In either event - the key point here (that many people either miss or don’t understand when thinking about the value of a protocol) is that governance tokens held in treasury today do not count towards the aggregate equity value of that protocol today. They mathematically cannot.
#3 Reward Emissions
I would assume most traders look at these in a similar manner to unvested tokens - the only difference being perhaps a slight discount given the potential for reward emissions to be changed. Regardless, it’s all about the emissions rate and your hold period and what that implies about the degree to which you expect to be diluted while holding onto a token. That’s it.
In M&A… the short answer is “it depends.” For an acquiring entity you should likely think about it as a matter of negotiation. Most rewards are mutable, meaning if both entities agree you can go ahead and cancel future emissions and call it a day(my understanding is this was the case in the Fei/Rari transaction, for example). If they are immutable… welp, you’re effectively going to be funding that and will need to tack it onto your assumed price.
As a general rule of thumb, folks in DeFi simply do not think enough about equity dilution. This is true when pricing a protocol in aggregate, a token individually, or even just a DAO thinking through the consequences of token-funded expenses. Accounting for it in each instance does matter and has tremendous impact on value-driven problem solving and decision making.
Note that where applicable these equity interests would need to be represented net of exercise price. This includes options, convertible bonds, etc, etc.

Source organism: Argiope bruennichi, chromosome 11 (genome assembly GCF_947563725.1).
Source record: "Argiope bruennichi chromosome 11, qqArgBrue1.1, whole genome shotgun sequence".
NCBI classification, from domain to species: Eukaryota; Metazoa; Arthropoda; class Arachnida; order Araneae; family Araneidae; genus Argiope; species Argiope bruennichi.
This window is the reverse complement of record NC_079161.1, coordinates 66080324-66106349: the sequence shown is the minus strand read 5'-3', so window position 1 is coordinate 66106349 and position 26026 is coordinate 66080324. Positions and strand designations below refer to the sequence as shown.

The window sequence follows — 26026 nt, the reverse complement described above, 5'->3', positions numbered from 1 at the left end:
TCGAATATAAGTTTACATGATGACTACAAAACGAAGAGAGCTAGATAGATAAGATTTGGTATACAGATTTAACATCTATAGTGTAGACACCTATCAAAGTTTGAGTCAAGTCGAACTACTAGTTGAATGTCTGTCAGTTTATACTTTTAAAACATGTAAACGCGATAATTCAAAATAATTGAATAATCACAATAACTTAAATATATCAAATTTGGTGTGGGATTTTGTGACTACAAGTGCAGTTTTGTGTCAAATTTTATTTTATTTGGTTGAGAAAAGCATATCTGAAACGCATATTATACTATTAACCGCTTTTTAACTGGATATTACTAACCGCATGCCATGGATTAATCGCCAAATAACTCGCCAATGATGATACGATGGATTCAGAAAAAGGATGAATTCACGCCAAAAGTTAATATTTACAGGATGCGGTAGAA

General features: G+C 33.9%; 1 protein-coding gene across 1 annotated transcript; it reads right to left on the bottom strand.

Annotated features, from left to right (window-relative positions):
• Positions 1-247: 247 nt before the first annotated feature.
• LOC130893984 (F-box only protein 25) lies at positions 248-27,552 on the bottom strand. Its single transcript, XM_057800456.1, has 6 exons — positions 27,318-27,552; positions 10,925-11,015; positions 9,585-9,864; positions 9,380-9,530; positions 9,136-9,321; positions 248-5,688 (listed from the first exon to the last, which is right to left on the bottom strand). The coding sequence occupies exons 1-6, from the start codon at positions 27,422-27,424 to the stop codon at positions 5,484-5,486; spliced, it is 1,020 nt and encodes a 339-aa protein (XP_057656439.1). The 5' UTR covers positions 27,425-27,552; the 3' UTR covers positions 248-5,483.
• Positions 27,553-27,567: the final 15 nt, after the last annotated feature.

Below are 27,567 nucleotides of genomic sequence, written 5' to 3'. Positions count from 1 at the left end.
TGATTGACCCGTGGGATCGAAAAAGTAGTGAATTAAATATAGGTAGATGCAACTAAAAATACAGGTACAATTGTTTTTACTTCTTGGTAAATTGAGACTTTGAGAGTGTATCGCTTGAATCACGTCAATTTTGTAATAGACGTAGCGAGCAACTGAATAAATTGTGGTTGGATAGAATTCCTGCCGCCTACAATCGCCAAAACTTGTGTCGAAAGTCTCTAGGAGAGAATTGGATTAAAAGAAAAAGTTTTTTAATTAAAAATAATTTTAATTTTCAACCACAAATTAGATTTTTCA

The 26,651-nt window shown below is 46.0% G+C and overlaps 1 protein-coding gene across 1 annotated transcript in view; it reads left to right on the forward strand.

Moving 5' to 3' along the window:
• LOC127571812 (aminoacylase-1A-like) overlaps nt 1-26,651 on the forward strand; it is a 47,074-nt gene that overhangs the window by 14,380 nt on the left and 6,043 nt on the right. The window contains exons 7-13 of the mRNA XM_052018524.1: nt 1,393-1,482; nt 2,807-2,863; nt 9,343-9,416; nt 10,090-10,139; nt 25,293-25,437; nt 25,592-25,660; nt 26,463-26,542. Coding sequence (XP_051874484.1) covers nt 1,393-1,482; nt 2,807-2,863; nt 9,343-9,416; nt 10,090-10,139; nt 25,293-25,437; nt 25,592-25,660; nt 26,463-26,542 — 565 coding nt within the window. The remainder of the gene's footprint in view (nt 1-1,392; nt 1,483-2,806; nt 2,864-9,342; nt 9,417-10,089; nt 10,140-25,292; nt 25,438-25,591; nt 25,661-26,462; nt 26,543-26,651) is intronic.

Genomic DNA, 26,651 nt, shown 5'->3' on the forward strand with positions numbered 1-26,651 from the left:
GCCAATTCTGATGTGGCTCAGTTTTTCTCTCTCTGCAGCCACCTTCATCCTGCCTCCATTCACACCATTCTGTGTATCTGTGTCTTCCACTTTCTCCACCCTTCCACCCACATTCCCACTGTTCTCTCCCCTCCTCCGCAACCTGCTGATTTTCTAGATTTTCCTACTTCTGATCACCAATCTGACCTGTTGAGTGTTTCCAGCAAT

This is true for a lot of reasons… not the least of which being unvested token holders usually hold large portions of voting power and won’t vote for something that cancels the unvested portion of their holdings. Also, on a macro level, I personally don’t recommend canceling or refunding already-paid-for tokens held by investors who are funding the development of your space and setting the industry back decades.
I understand that this being explicitly the case can run you into Howey Test issues, but if this isn’t implicitly the case… then what the hell does anyone think all of these investors are doing here?
Maybe not always a good idea, depending on the type of rewards. Liquidity rewards will almost certainly go away but protocol usage/infrastructure rewards might be pretty important to keep the protocol you’re buying running properly. This will likely become a key part of any pre-acquisition analysis.